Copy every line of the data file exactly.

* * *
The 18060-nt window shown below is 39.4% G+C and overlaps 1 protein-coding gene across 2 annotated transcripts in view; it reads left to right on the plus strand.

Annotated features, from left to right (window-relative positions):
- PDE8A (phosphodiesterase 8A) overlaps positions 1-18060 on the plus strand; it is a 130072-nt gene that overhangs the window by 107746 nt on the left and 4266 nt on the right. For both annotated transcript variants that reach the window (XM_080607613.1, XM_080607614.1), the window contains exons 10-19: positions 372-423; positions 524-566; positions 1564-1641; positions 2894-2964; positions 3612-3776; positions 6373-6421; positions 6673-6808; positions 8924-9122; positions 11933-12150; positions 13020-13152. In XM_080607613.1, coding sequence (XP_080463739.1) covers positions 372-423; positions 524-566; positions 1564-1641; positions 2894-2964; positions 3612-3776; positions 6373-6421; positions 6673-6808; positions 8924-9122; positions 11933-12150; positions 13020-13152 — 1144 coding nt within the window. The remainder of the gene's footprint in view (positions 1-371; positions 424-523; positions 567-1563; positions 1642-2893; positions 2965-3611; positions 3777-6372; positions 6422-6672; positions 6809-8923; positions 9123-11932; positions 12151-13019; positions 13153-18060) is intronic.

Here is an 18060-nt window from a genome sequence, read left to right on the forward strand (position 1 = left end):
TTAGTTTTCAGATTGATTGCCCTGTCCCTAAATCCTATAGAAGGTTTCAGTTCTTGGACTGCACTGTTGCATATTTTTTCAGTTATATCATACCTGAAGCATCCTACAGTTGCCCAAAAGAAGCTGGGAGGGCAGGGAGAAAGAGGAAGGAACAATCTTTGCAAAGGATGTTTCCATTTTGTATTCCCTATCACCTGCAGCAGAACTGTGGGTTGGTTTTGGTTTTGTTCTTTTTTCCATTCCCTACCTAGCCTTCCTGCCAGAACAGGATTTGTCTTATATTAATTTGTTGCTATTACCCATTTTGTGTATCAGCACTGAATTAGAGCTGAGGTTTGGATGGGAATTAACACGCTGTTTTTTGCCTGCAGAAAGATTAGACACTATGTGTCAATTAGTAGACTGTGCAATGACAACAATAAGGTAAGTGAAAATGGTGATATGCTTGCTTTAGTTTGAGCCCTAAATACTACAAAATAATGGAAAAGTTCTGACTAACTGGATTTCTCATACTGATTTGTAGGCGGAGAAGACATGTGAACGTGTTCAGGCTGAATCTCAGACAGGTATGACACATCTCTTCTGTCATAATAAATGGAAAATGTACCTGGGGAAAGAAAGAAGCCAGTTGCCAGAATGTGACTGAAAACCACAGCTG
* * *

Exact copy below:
The 18060-nt window shown below is 39.4% G+C and overlaps 1 protein-coding gene across 2 annotated transcripts in view; it reads left to right on the plus strand.

Annotated features, from left to right (window-relative positions):
- PDE8A (phosphodiesterase 8A) overlaps positions 1-18060 on the plus strand; it is a 130072-nt gene that overhangs the window by 107746 nt on the left and 4266 nt on the right. For both annotated transcript variants that reach the window (XM_080607613.1, XM_080607614.1), the window contains exons 10-19: positions 372-423; positions 524-566; positions 1564-1641; positions 2894-2964; positions 3612-3776; positions 6373-6421; positions 6673-6808; positions 8924-9122; positions 11933-12150; positions 13020-13152. In XM_080607613.1, coding sequence (XP_080463739.1) covers positions 372-423; positions 524-566; positions 1564-1641; positions 2894-2964; positions 3612-3776; positions 6373-6421; positions 6673-6808; positions 8924-9122; positions 11933-12150; positions 13020-13152 — 1144 coding nt within the window. The remainder of the gene's footprint in view (positions 1-371; positions 424-523; positions 567-1563; positions 1642-2893; positions 2965-3611; positions 3777-6372; positions 6422-6672; positions 6809-8923; positions 9123-11932; positions 12151-13019; positions 13153-18060) is intronic.

Here is an 18060-nt window from a genome sequence, read left to right on the forward strand (position 1 = left end):
TTAGTTTTCAGATTGATTGCCCTGTCCCTAAATCCTATAGAAGGTTTCAGTTCTTGGACTGCACTGTTGCATATTTTTTCAGTTATATCATACCTGAAGCATCCTACAGTTGCCCAAAAGAAGCTGGGAGGGCAGGGAGAAAGAGGAAGGAACAATCTTTGCAAAGGATGTTTCCATTTTGTATTCCCTATCACCTGCAGCAGAACTGTGGGTTGGTTTTGGTTTTGTTCTTTTTTCCATTCCCTACCTAGCCTTCCTGCCAGAACAGGATTTGTCTTATATTAATTTGTTGCTATTACCCATTTTGTGTATCAGCACTGAATTAGAGCTGAGGTTTGGATGGGAATTAACACGCTGTTTTTTGCCTGCAGAAAGATTAGACACTATGTGTCAATTAGTAGACTGTGCAATGACAACAATAAGGTAAGTGAAAATGGTGATATGCTTGCTTTAGTTTGAGCCCTAAATACTACAAAATAATGGAAAAGTTCTGACTAACTGGATTTCTCATACTGATTTGTAGGCGGAGAAGACATGTGAACGTGTTCAGGCTGAATCTCAGACAGGTATGACACATCTCTTCTGTCATAATAAATGGAAAATGTACCTGGGGAAAGAAAGAAGCCAGTTGCCAGAATGTGACTGAAAACCACAGCTG